Authors: Johnson, D; Moghaddam, R; Bin Ahmed, I; Laroche, C

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Johnson, D, Moghaddam, R, Bin Ahmed, I & Laroche, C 2013, 'Comparative evaluation of surface disposal of thickened versus slurry tailings', in R Jewell, AB Fourie, J Caldwell & J Pimenta (eds), Paste 2013: Proceedings of the 16th International Seminar on Paste and Thickened Tailings, Australian Centre for Geomechanics, Perth, pp. 289-302,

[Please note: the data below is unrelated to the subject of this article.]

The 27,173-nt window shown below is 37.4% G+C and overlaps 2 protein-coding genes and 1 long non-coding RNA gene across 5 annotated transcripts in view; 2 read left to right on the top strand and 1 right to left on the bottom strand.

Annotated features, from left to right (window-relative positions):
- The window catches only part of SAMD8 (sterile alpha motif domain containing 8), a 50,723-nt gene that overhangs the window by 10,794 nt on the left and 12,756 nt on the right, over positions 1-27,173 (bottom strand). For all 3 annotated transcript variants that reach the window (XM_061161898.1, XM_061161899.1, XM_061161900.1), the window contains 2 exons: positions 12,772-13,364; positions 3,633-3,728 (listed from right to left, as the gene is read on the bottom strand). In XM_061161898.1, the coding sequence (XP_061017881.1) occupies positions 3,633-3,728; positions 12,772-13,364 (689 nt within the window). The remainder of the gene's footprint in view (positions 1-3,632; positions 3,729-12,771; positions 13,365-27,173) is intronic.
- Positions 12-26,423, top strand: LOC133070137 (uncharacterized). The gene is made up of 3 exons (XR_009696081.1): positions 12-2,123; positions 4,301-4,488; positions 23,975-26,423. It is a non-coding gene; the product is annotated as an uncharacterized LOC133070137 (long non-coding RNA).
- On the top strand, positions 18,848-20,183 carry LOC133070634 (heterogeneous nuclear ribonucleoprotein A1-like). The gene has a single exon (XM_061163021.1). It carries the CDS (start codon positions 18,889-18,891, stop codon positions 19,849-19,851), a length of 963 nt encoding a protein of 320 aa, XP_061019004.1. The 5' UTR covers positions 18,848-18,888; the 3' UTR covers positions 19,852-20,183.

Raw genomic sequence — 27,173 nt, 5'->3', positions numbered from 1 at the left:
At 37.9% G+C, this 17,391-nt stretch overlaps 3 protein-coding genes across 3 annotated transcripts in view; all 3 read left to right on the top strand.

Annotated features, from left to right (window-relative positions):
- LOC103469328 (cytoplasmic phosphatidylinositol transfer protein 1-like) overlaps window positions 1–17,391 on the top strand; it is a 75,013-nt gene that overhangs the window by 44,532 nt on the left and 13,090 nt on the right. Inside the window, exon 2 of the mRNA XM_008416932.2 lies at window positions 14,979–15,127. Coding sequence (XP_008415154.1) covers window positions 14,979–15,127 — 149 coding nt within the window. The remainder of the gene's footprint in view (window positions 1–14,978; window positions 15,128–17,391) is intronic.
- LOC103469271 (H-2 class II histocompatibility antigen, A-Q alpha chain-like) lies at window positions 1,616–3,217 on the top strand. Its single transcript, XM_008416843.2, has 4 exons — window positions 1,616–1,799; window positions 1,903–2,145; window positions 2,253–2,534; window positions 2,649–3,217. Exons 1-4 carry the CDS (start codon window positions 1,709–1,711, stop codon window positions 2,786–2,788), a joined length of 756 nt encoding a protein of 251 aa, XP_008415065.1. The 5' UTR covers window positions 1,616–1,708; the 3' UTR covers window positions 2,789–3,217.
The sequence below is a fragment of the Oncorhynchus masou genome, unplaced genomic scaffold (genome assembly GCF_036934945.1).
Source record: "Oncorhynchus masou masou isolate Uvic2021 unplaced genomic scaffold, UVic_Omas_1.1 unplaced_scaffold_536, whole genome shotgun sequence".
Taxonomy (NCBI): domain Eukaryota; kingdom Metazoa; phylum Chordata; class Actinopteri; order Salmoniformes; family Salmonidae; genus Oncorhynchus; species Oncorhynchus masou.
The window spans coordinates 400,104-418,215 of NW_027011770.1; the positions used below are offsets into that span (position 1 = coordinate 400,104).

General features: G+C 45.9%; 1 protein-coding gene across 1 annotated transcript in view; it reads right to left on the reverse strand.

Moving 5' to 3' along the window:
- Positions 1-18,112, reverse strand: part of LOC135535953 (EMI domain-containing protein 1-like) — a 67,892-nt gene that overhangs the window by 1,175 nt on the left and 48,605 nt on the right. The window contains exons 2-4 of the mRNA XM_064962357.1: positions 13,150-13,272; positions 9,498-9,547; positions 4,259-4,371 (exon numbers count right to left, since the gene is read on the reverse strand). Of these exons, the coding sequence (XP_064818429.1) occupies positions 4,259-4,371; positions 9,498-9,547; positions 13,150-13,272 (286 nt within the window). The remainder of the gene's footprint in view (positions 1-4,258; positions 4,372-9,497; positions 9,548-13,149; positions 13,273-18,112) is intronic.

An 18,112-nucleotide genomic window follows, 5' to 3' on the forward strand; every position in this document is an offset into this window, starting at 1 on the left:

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The conceptual design of a Tailings Management Facility (TMF) for the proposed Hammond Reef gold mine in Canada investigated two options for surface disposal of tailings. Geochemical characterisation testing indicated that the tailings were not acid generating or metal leaching. Bench scale laboratory testing of the tailings’ rheological and dewatering properties were carried out to help define the properties of the thickened tailings at 68% solids content (by mass). Tailings dewatering test results indicated that the tailings could be efficiently dewatered to a solids content of 68% (by mass) using high compression thickeners. Furthermore, rheological test results indicated that the tailings could be pumped using conventional centrifugal pumps at this solids content. The results were used to support a comparison with slurry tailings deposition at 37% solids content (by mass). Conceptual TMF designs were developed for each option to comparatively evaluate the capital and operating costs of each option. The conceptual designs were based on the tailings’ geotechnical properties, available site investigation information, and water management requirements. The geometry of the proposed TMF site allowed for deposition of thickened tailings from a central discharge location to form a cone. However, it was determined that slurry deposition would be most efficient by end discharging from the north perimeter containment dam. A comparison was then made between the volume of perimeter containment dam construction required for the slurry and thickened tailings options. Comparative cost estimates of each option indicated that thickened tailings deposition was more cost effective compared to slurry tailings deposition. Thickened tailings deposition was chosen for the Hammond Reef project because it requires less dam construction, simplifies water management and has other environmental advantages, including reduced risk of tailings dam failure.

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